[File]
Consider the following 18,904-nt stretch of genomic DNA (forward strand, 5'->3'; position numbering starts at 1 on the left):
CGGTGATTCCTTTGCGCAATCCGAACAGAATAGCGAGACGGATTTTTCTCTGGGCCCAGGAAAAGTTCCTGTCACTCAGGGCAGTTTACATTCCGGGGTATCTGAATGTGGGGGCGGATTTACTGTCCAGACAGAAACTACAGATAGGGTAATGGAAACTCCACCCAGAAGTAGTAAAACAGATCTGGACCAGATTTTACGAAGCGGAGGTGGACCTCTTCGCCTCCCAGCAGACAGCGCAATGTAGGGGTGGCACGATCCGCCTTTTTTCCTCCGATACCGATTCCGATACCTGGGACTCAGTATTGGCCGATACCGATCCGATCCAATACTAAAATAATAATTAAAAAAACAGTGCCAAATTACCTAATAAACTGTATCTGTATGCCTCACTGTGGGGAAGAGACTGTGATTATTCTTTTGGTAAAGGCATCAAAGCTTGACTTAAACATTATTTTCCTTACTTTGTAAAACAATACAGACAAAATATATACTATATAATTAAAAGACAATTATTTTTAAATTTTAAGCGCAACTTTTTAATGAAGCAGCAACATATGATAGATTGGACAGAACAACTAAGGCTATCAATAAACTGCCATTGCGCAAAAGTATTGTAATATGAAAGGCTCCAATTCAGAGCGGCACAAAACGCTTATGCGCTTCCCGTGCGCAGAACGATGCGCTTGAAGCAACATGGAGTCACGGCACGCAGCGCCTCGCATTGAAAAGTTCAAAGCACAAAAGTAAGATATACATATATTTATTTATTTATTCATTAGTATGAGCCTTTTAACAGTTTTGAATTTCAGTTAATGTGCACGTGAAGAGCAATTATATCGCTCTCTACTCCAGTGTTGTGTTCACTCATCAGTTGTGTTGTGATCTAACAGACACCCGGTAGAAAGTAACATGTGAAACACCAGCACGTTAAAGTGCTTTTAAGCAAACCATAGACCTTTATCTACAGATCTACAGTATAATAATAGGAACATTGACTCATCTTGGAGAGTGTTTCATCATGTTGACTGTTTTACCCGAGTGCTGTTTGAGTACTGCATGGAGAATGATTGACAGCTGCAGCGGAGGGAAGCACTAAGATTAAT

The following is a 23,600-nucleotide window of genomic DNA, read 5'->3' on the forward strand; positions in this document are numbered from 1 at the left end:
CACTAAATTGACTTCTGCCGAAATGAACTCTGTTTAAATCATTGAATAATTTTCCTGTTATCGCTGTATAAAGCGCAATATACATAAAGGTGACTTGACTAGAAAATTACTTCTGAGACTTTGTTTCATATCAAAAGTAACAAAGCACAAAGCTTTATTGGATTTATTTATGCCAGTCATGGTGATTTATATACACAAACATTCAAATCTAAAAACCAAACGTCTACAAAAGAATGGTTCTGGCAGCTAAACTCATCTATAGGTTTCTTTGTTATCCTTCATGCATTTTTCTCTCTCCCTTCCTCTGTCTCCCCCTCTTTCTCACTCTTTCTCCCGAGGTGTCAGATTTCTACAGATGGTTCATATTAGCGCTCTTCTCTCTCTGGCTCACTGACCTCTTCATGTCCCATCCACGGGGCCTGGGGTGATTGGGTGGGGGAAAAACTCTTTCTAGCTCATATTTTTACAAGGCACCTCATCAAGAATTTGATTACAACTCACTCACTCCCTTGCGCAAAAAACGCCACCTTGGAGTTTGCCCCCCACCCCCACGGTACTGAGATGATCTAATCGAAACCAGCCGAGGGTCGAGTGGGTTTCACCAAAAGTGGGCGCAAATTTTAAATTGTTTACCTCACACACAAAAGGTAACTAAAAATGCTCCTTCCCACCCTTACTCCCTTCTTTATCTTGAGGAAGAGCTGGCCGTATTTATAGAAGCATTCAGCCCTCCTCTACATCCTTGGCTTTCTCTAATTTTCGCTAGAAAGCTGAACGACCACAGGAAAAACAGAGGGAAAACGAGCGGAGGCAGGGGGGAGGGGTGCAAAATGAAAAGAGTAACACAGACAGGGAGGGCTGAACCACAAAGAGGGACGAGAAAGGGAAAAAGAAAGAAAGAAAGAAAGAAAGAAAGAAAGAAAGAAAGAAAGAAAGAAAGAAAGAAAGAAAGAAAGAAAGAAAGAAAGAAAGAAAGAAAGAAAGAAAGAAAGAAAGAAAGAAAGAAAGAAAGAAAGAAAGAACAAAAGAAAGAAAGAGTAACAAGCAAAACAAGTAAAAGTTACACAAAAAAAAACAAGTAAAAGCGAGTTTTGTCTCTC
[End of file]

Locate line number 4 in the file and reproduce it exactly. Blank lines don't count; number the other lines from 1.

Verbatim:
CACTAAATTGACTTCTGCCGAAATGAACTCTGTTTAAATCATTGAATAATTTTCCTGTTATCGCTGTATAAAGCGCAATATACATAAAGGTGACTTGACTAGAAAATTACTTCTGAGACTTTGTTTCATATCAAAAGTAACAAAGCACAAAGCTTTATTGGATTTATTTATGCCAGTCATGGTGATTTATATACACAAACATTCAAATCTAAAAACCAAACGTCTACAAAAGAATGGTTCTGGCAGCTAAACTCATCTATAGGTTTCTTTGTTATCCTTCATGCATTTTTCTCTCTCCCTTCCTCTGTCTCCCCCTCTTTCTCACTCTTTCTCCCGAGGTGTCAGATTTCTACAGATGGTTCATATTAGCGCTCTTCTCTCTCTGGCTCACTGACCTCTTCATGTCCCATCCACGGGGCCTGGGGTGATTGGGTGGGGGAAAAACTCTTTCTAGCTCATATTTTTACAAGGCACCTCATCAAGAATTTGATTACAACTCACTCACTCCCTTGCGCAAAAAACGCCACCTTGGAGTTTGCCCCCCACCCCCACGGTACTGAGATGATCTAATCGAAACCAGCCGAGGGTCGAGTGGGTTTCACCAAAAGTGGGCGCAAATTTTAAATTGTTTACCTCACACACAAAAGGTAACTAAAAATGCTCCTTCCCACCCTTACTCCCTTCTTTATCTTGAGGAAGAGCTGGCCGTATTTATAGAAGCATTCAGCCCTCCTCTACATCCTTGGCTTTCTCTAATTTTCGCTAGAAAGCTGAACGACCACAGGAAAAACAGAGGGAAAACGAGCGGAGGCAGGGGGGAGGGGTGCAAAATGAAAAGAGTAACACAGACAGGGAGGGCTGAACCACAAAGAGGGACGAGAAAGGGAAAAAGAAAGAAAGAAAGAAAGAAAGAAAGAAAGAAAGAAAGAAAGAAAGAAAGAAAGAAAGAAAGAAAGAAAGAAAGAAAGAAAGAAAGAAAGAAAGAAAGAAAGAAAGAAAGAAAGAAAGAAAGAAAGAAAGAACAAAAGAAAGAAAGAGTAACAAGCAAAACAAGTAAAAGTTACACAAAAAAAAACAAGTAAAAGCGAGTTTTGTCTCTC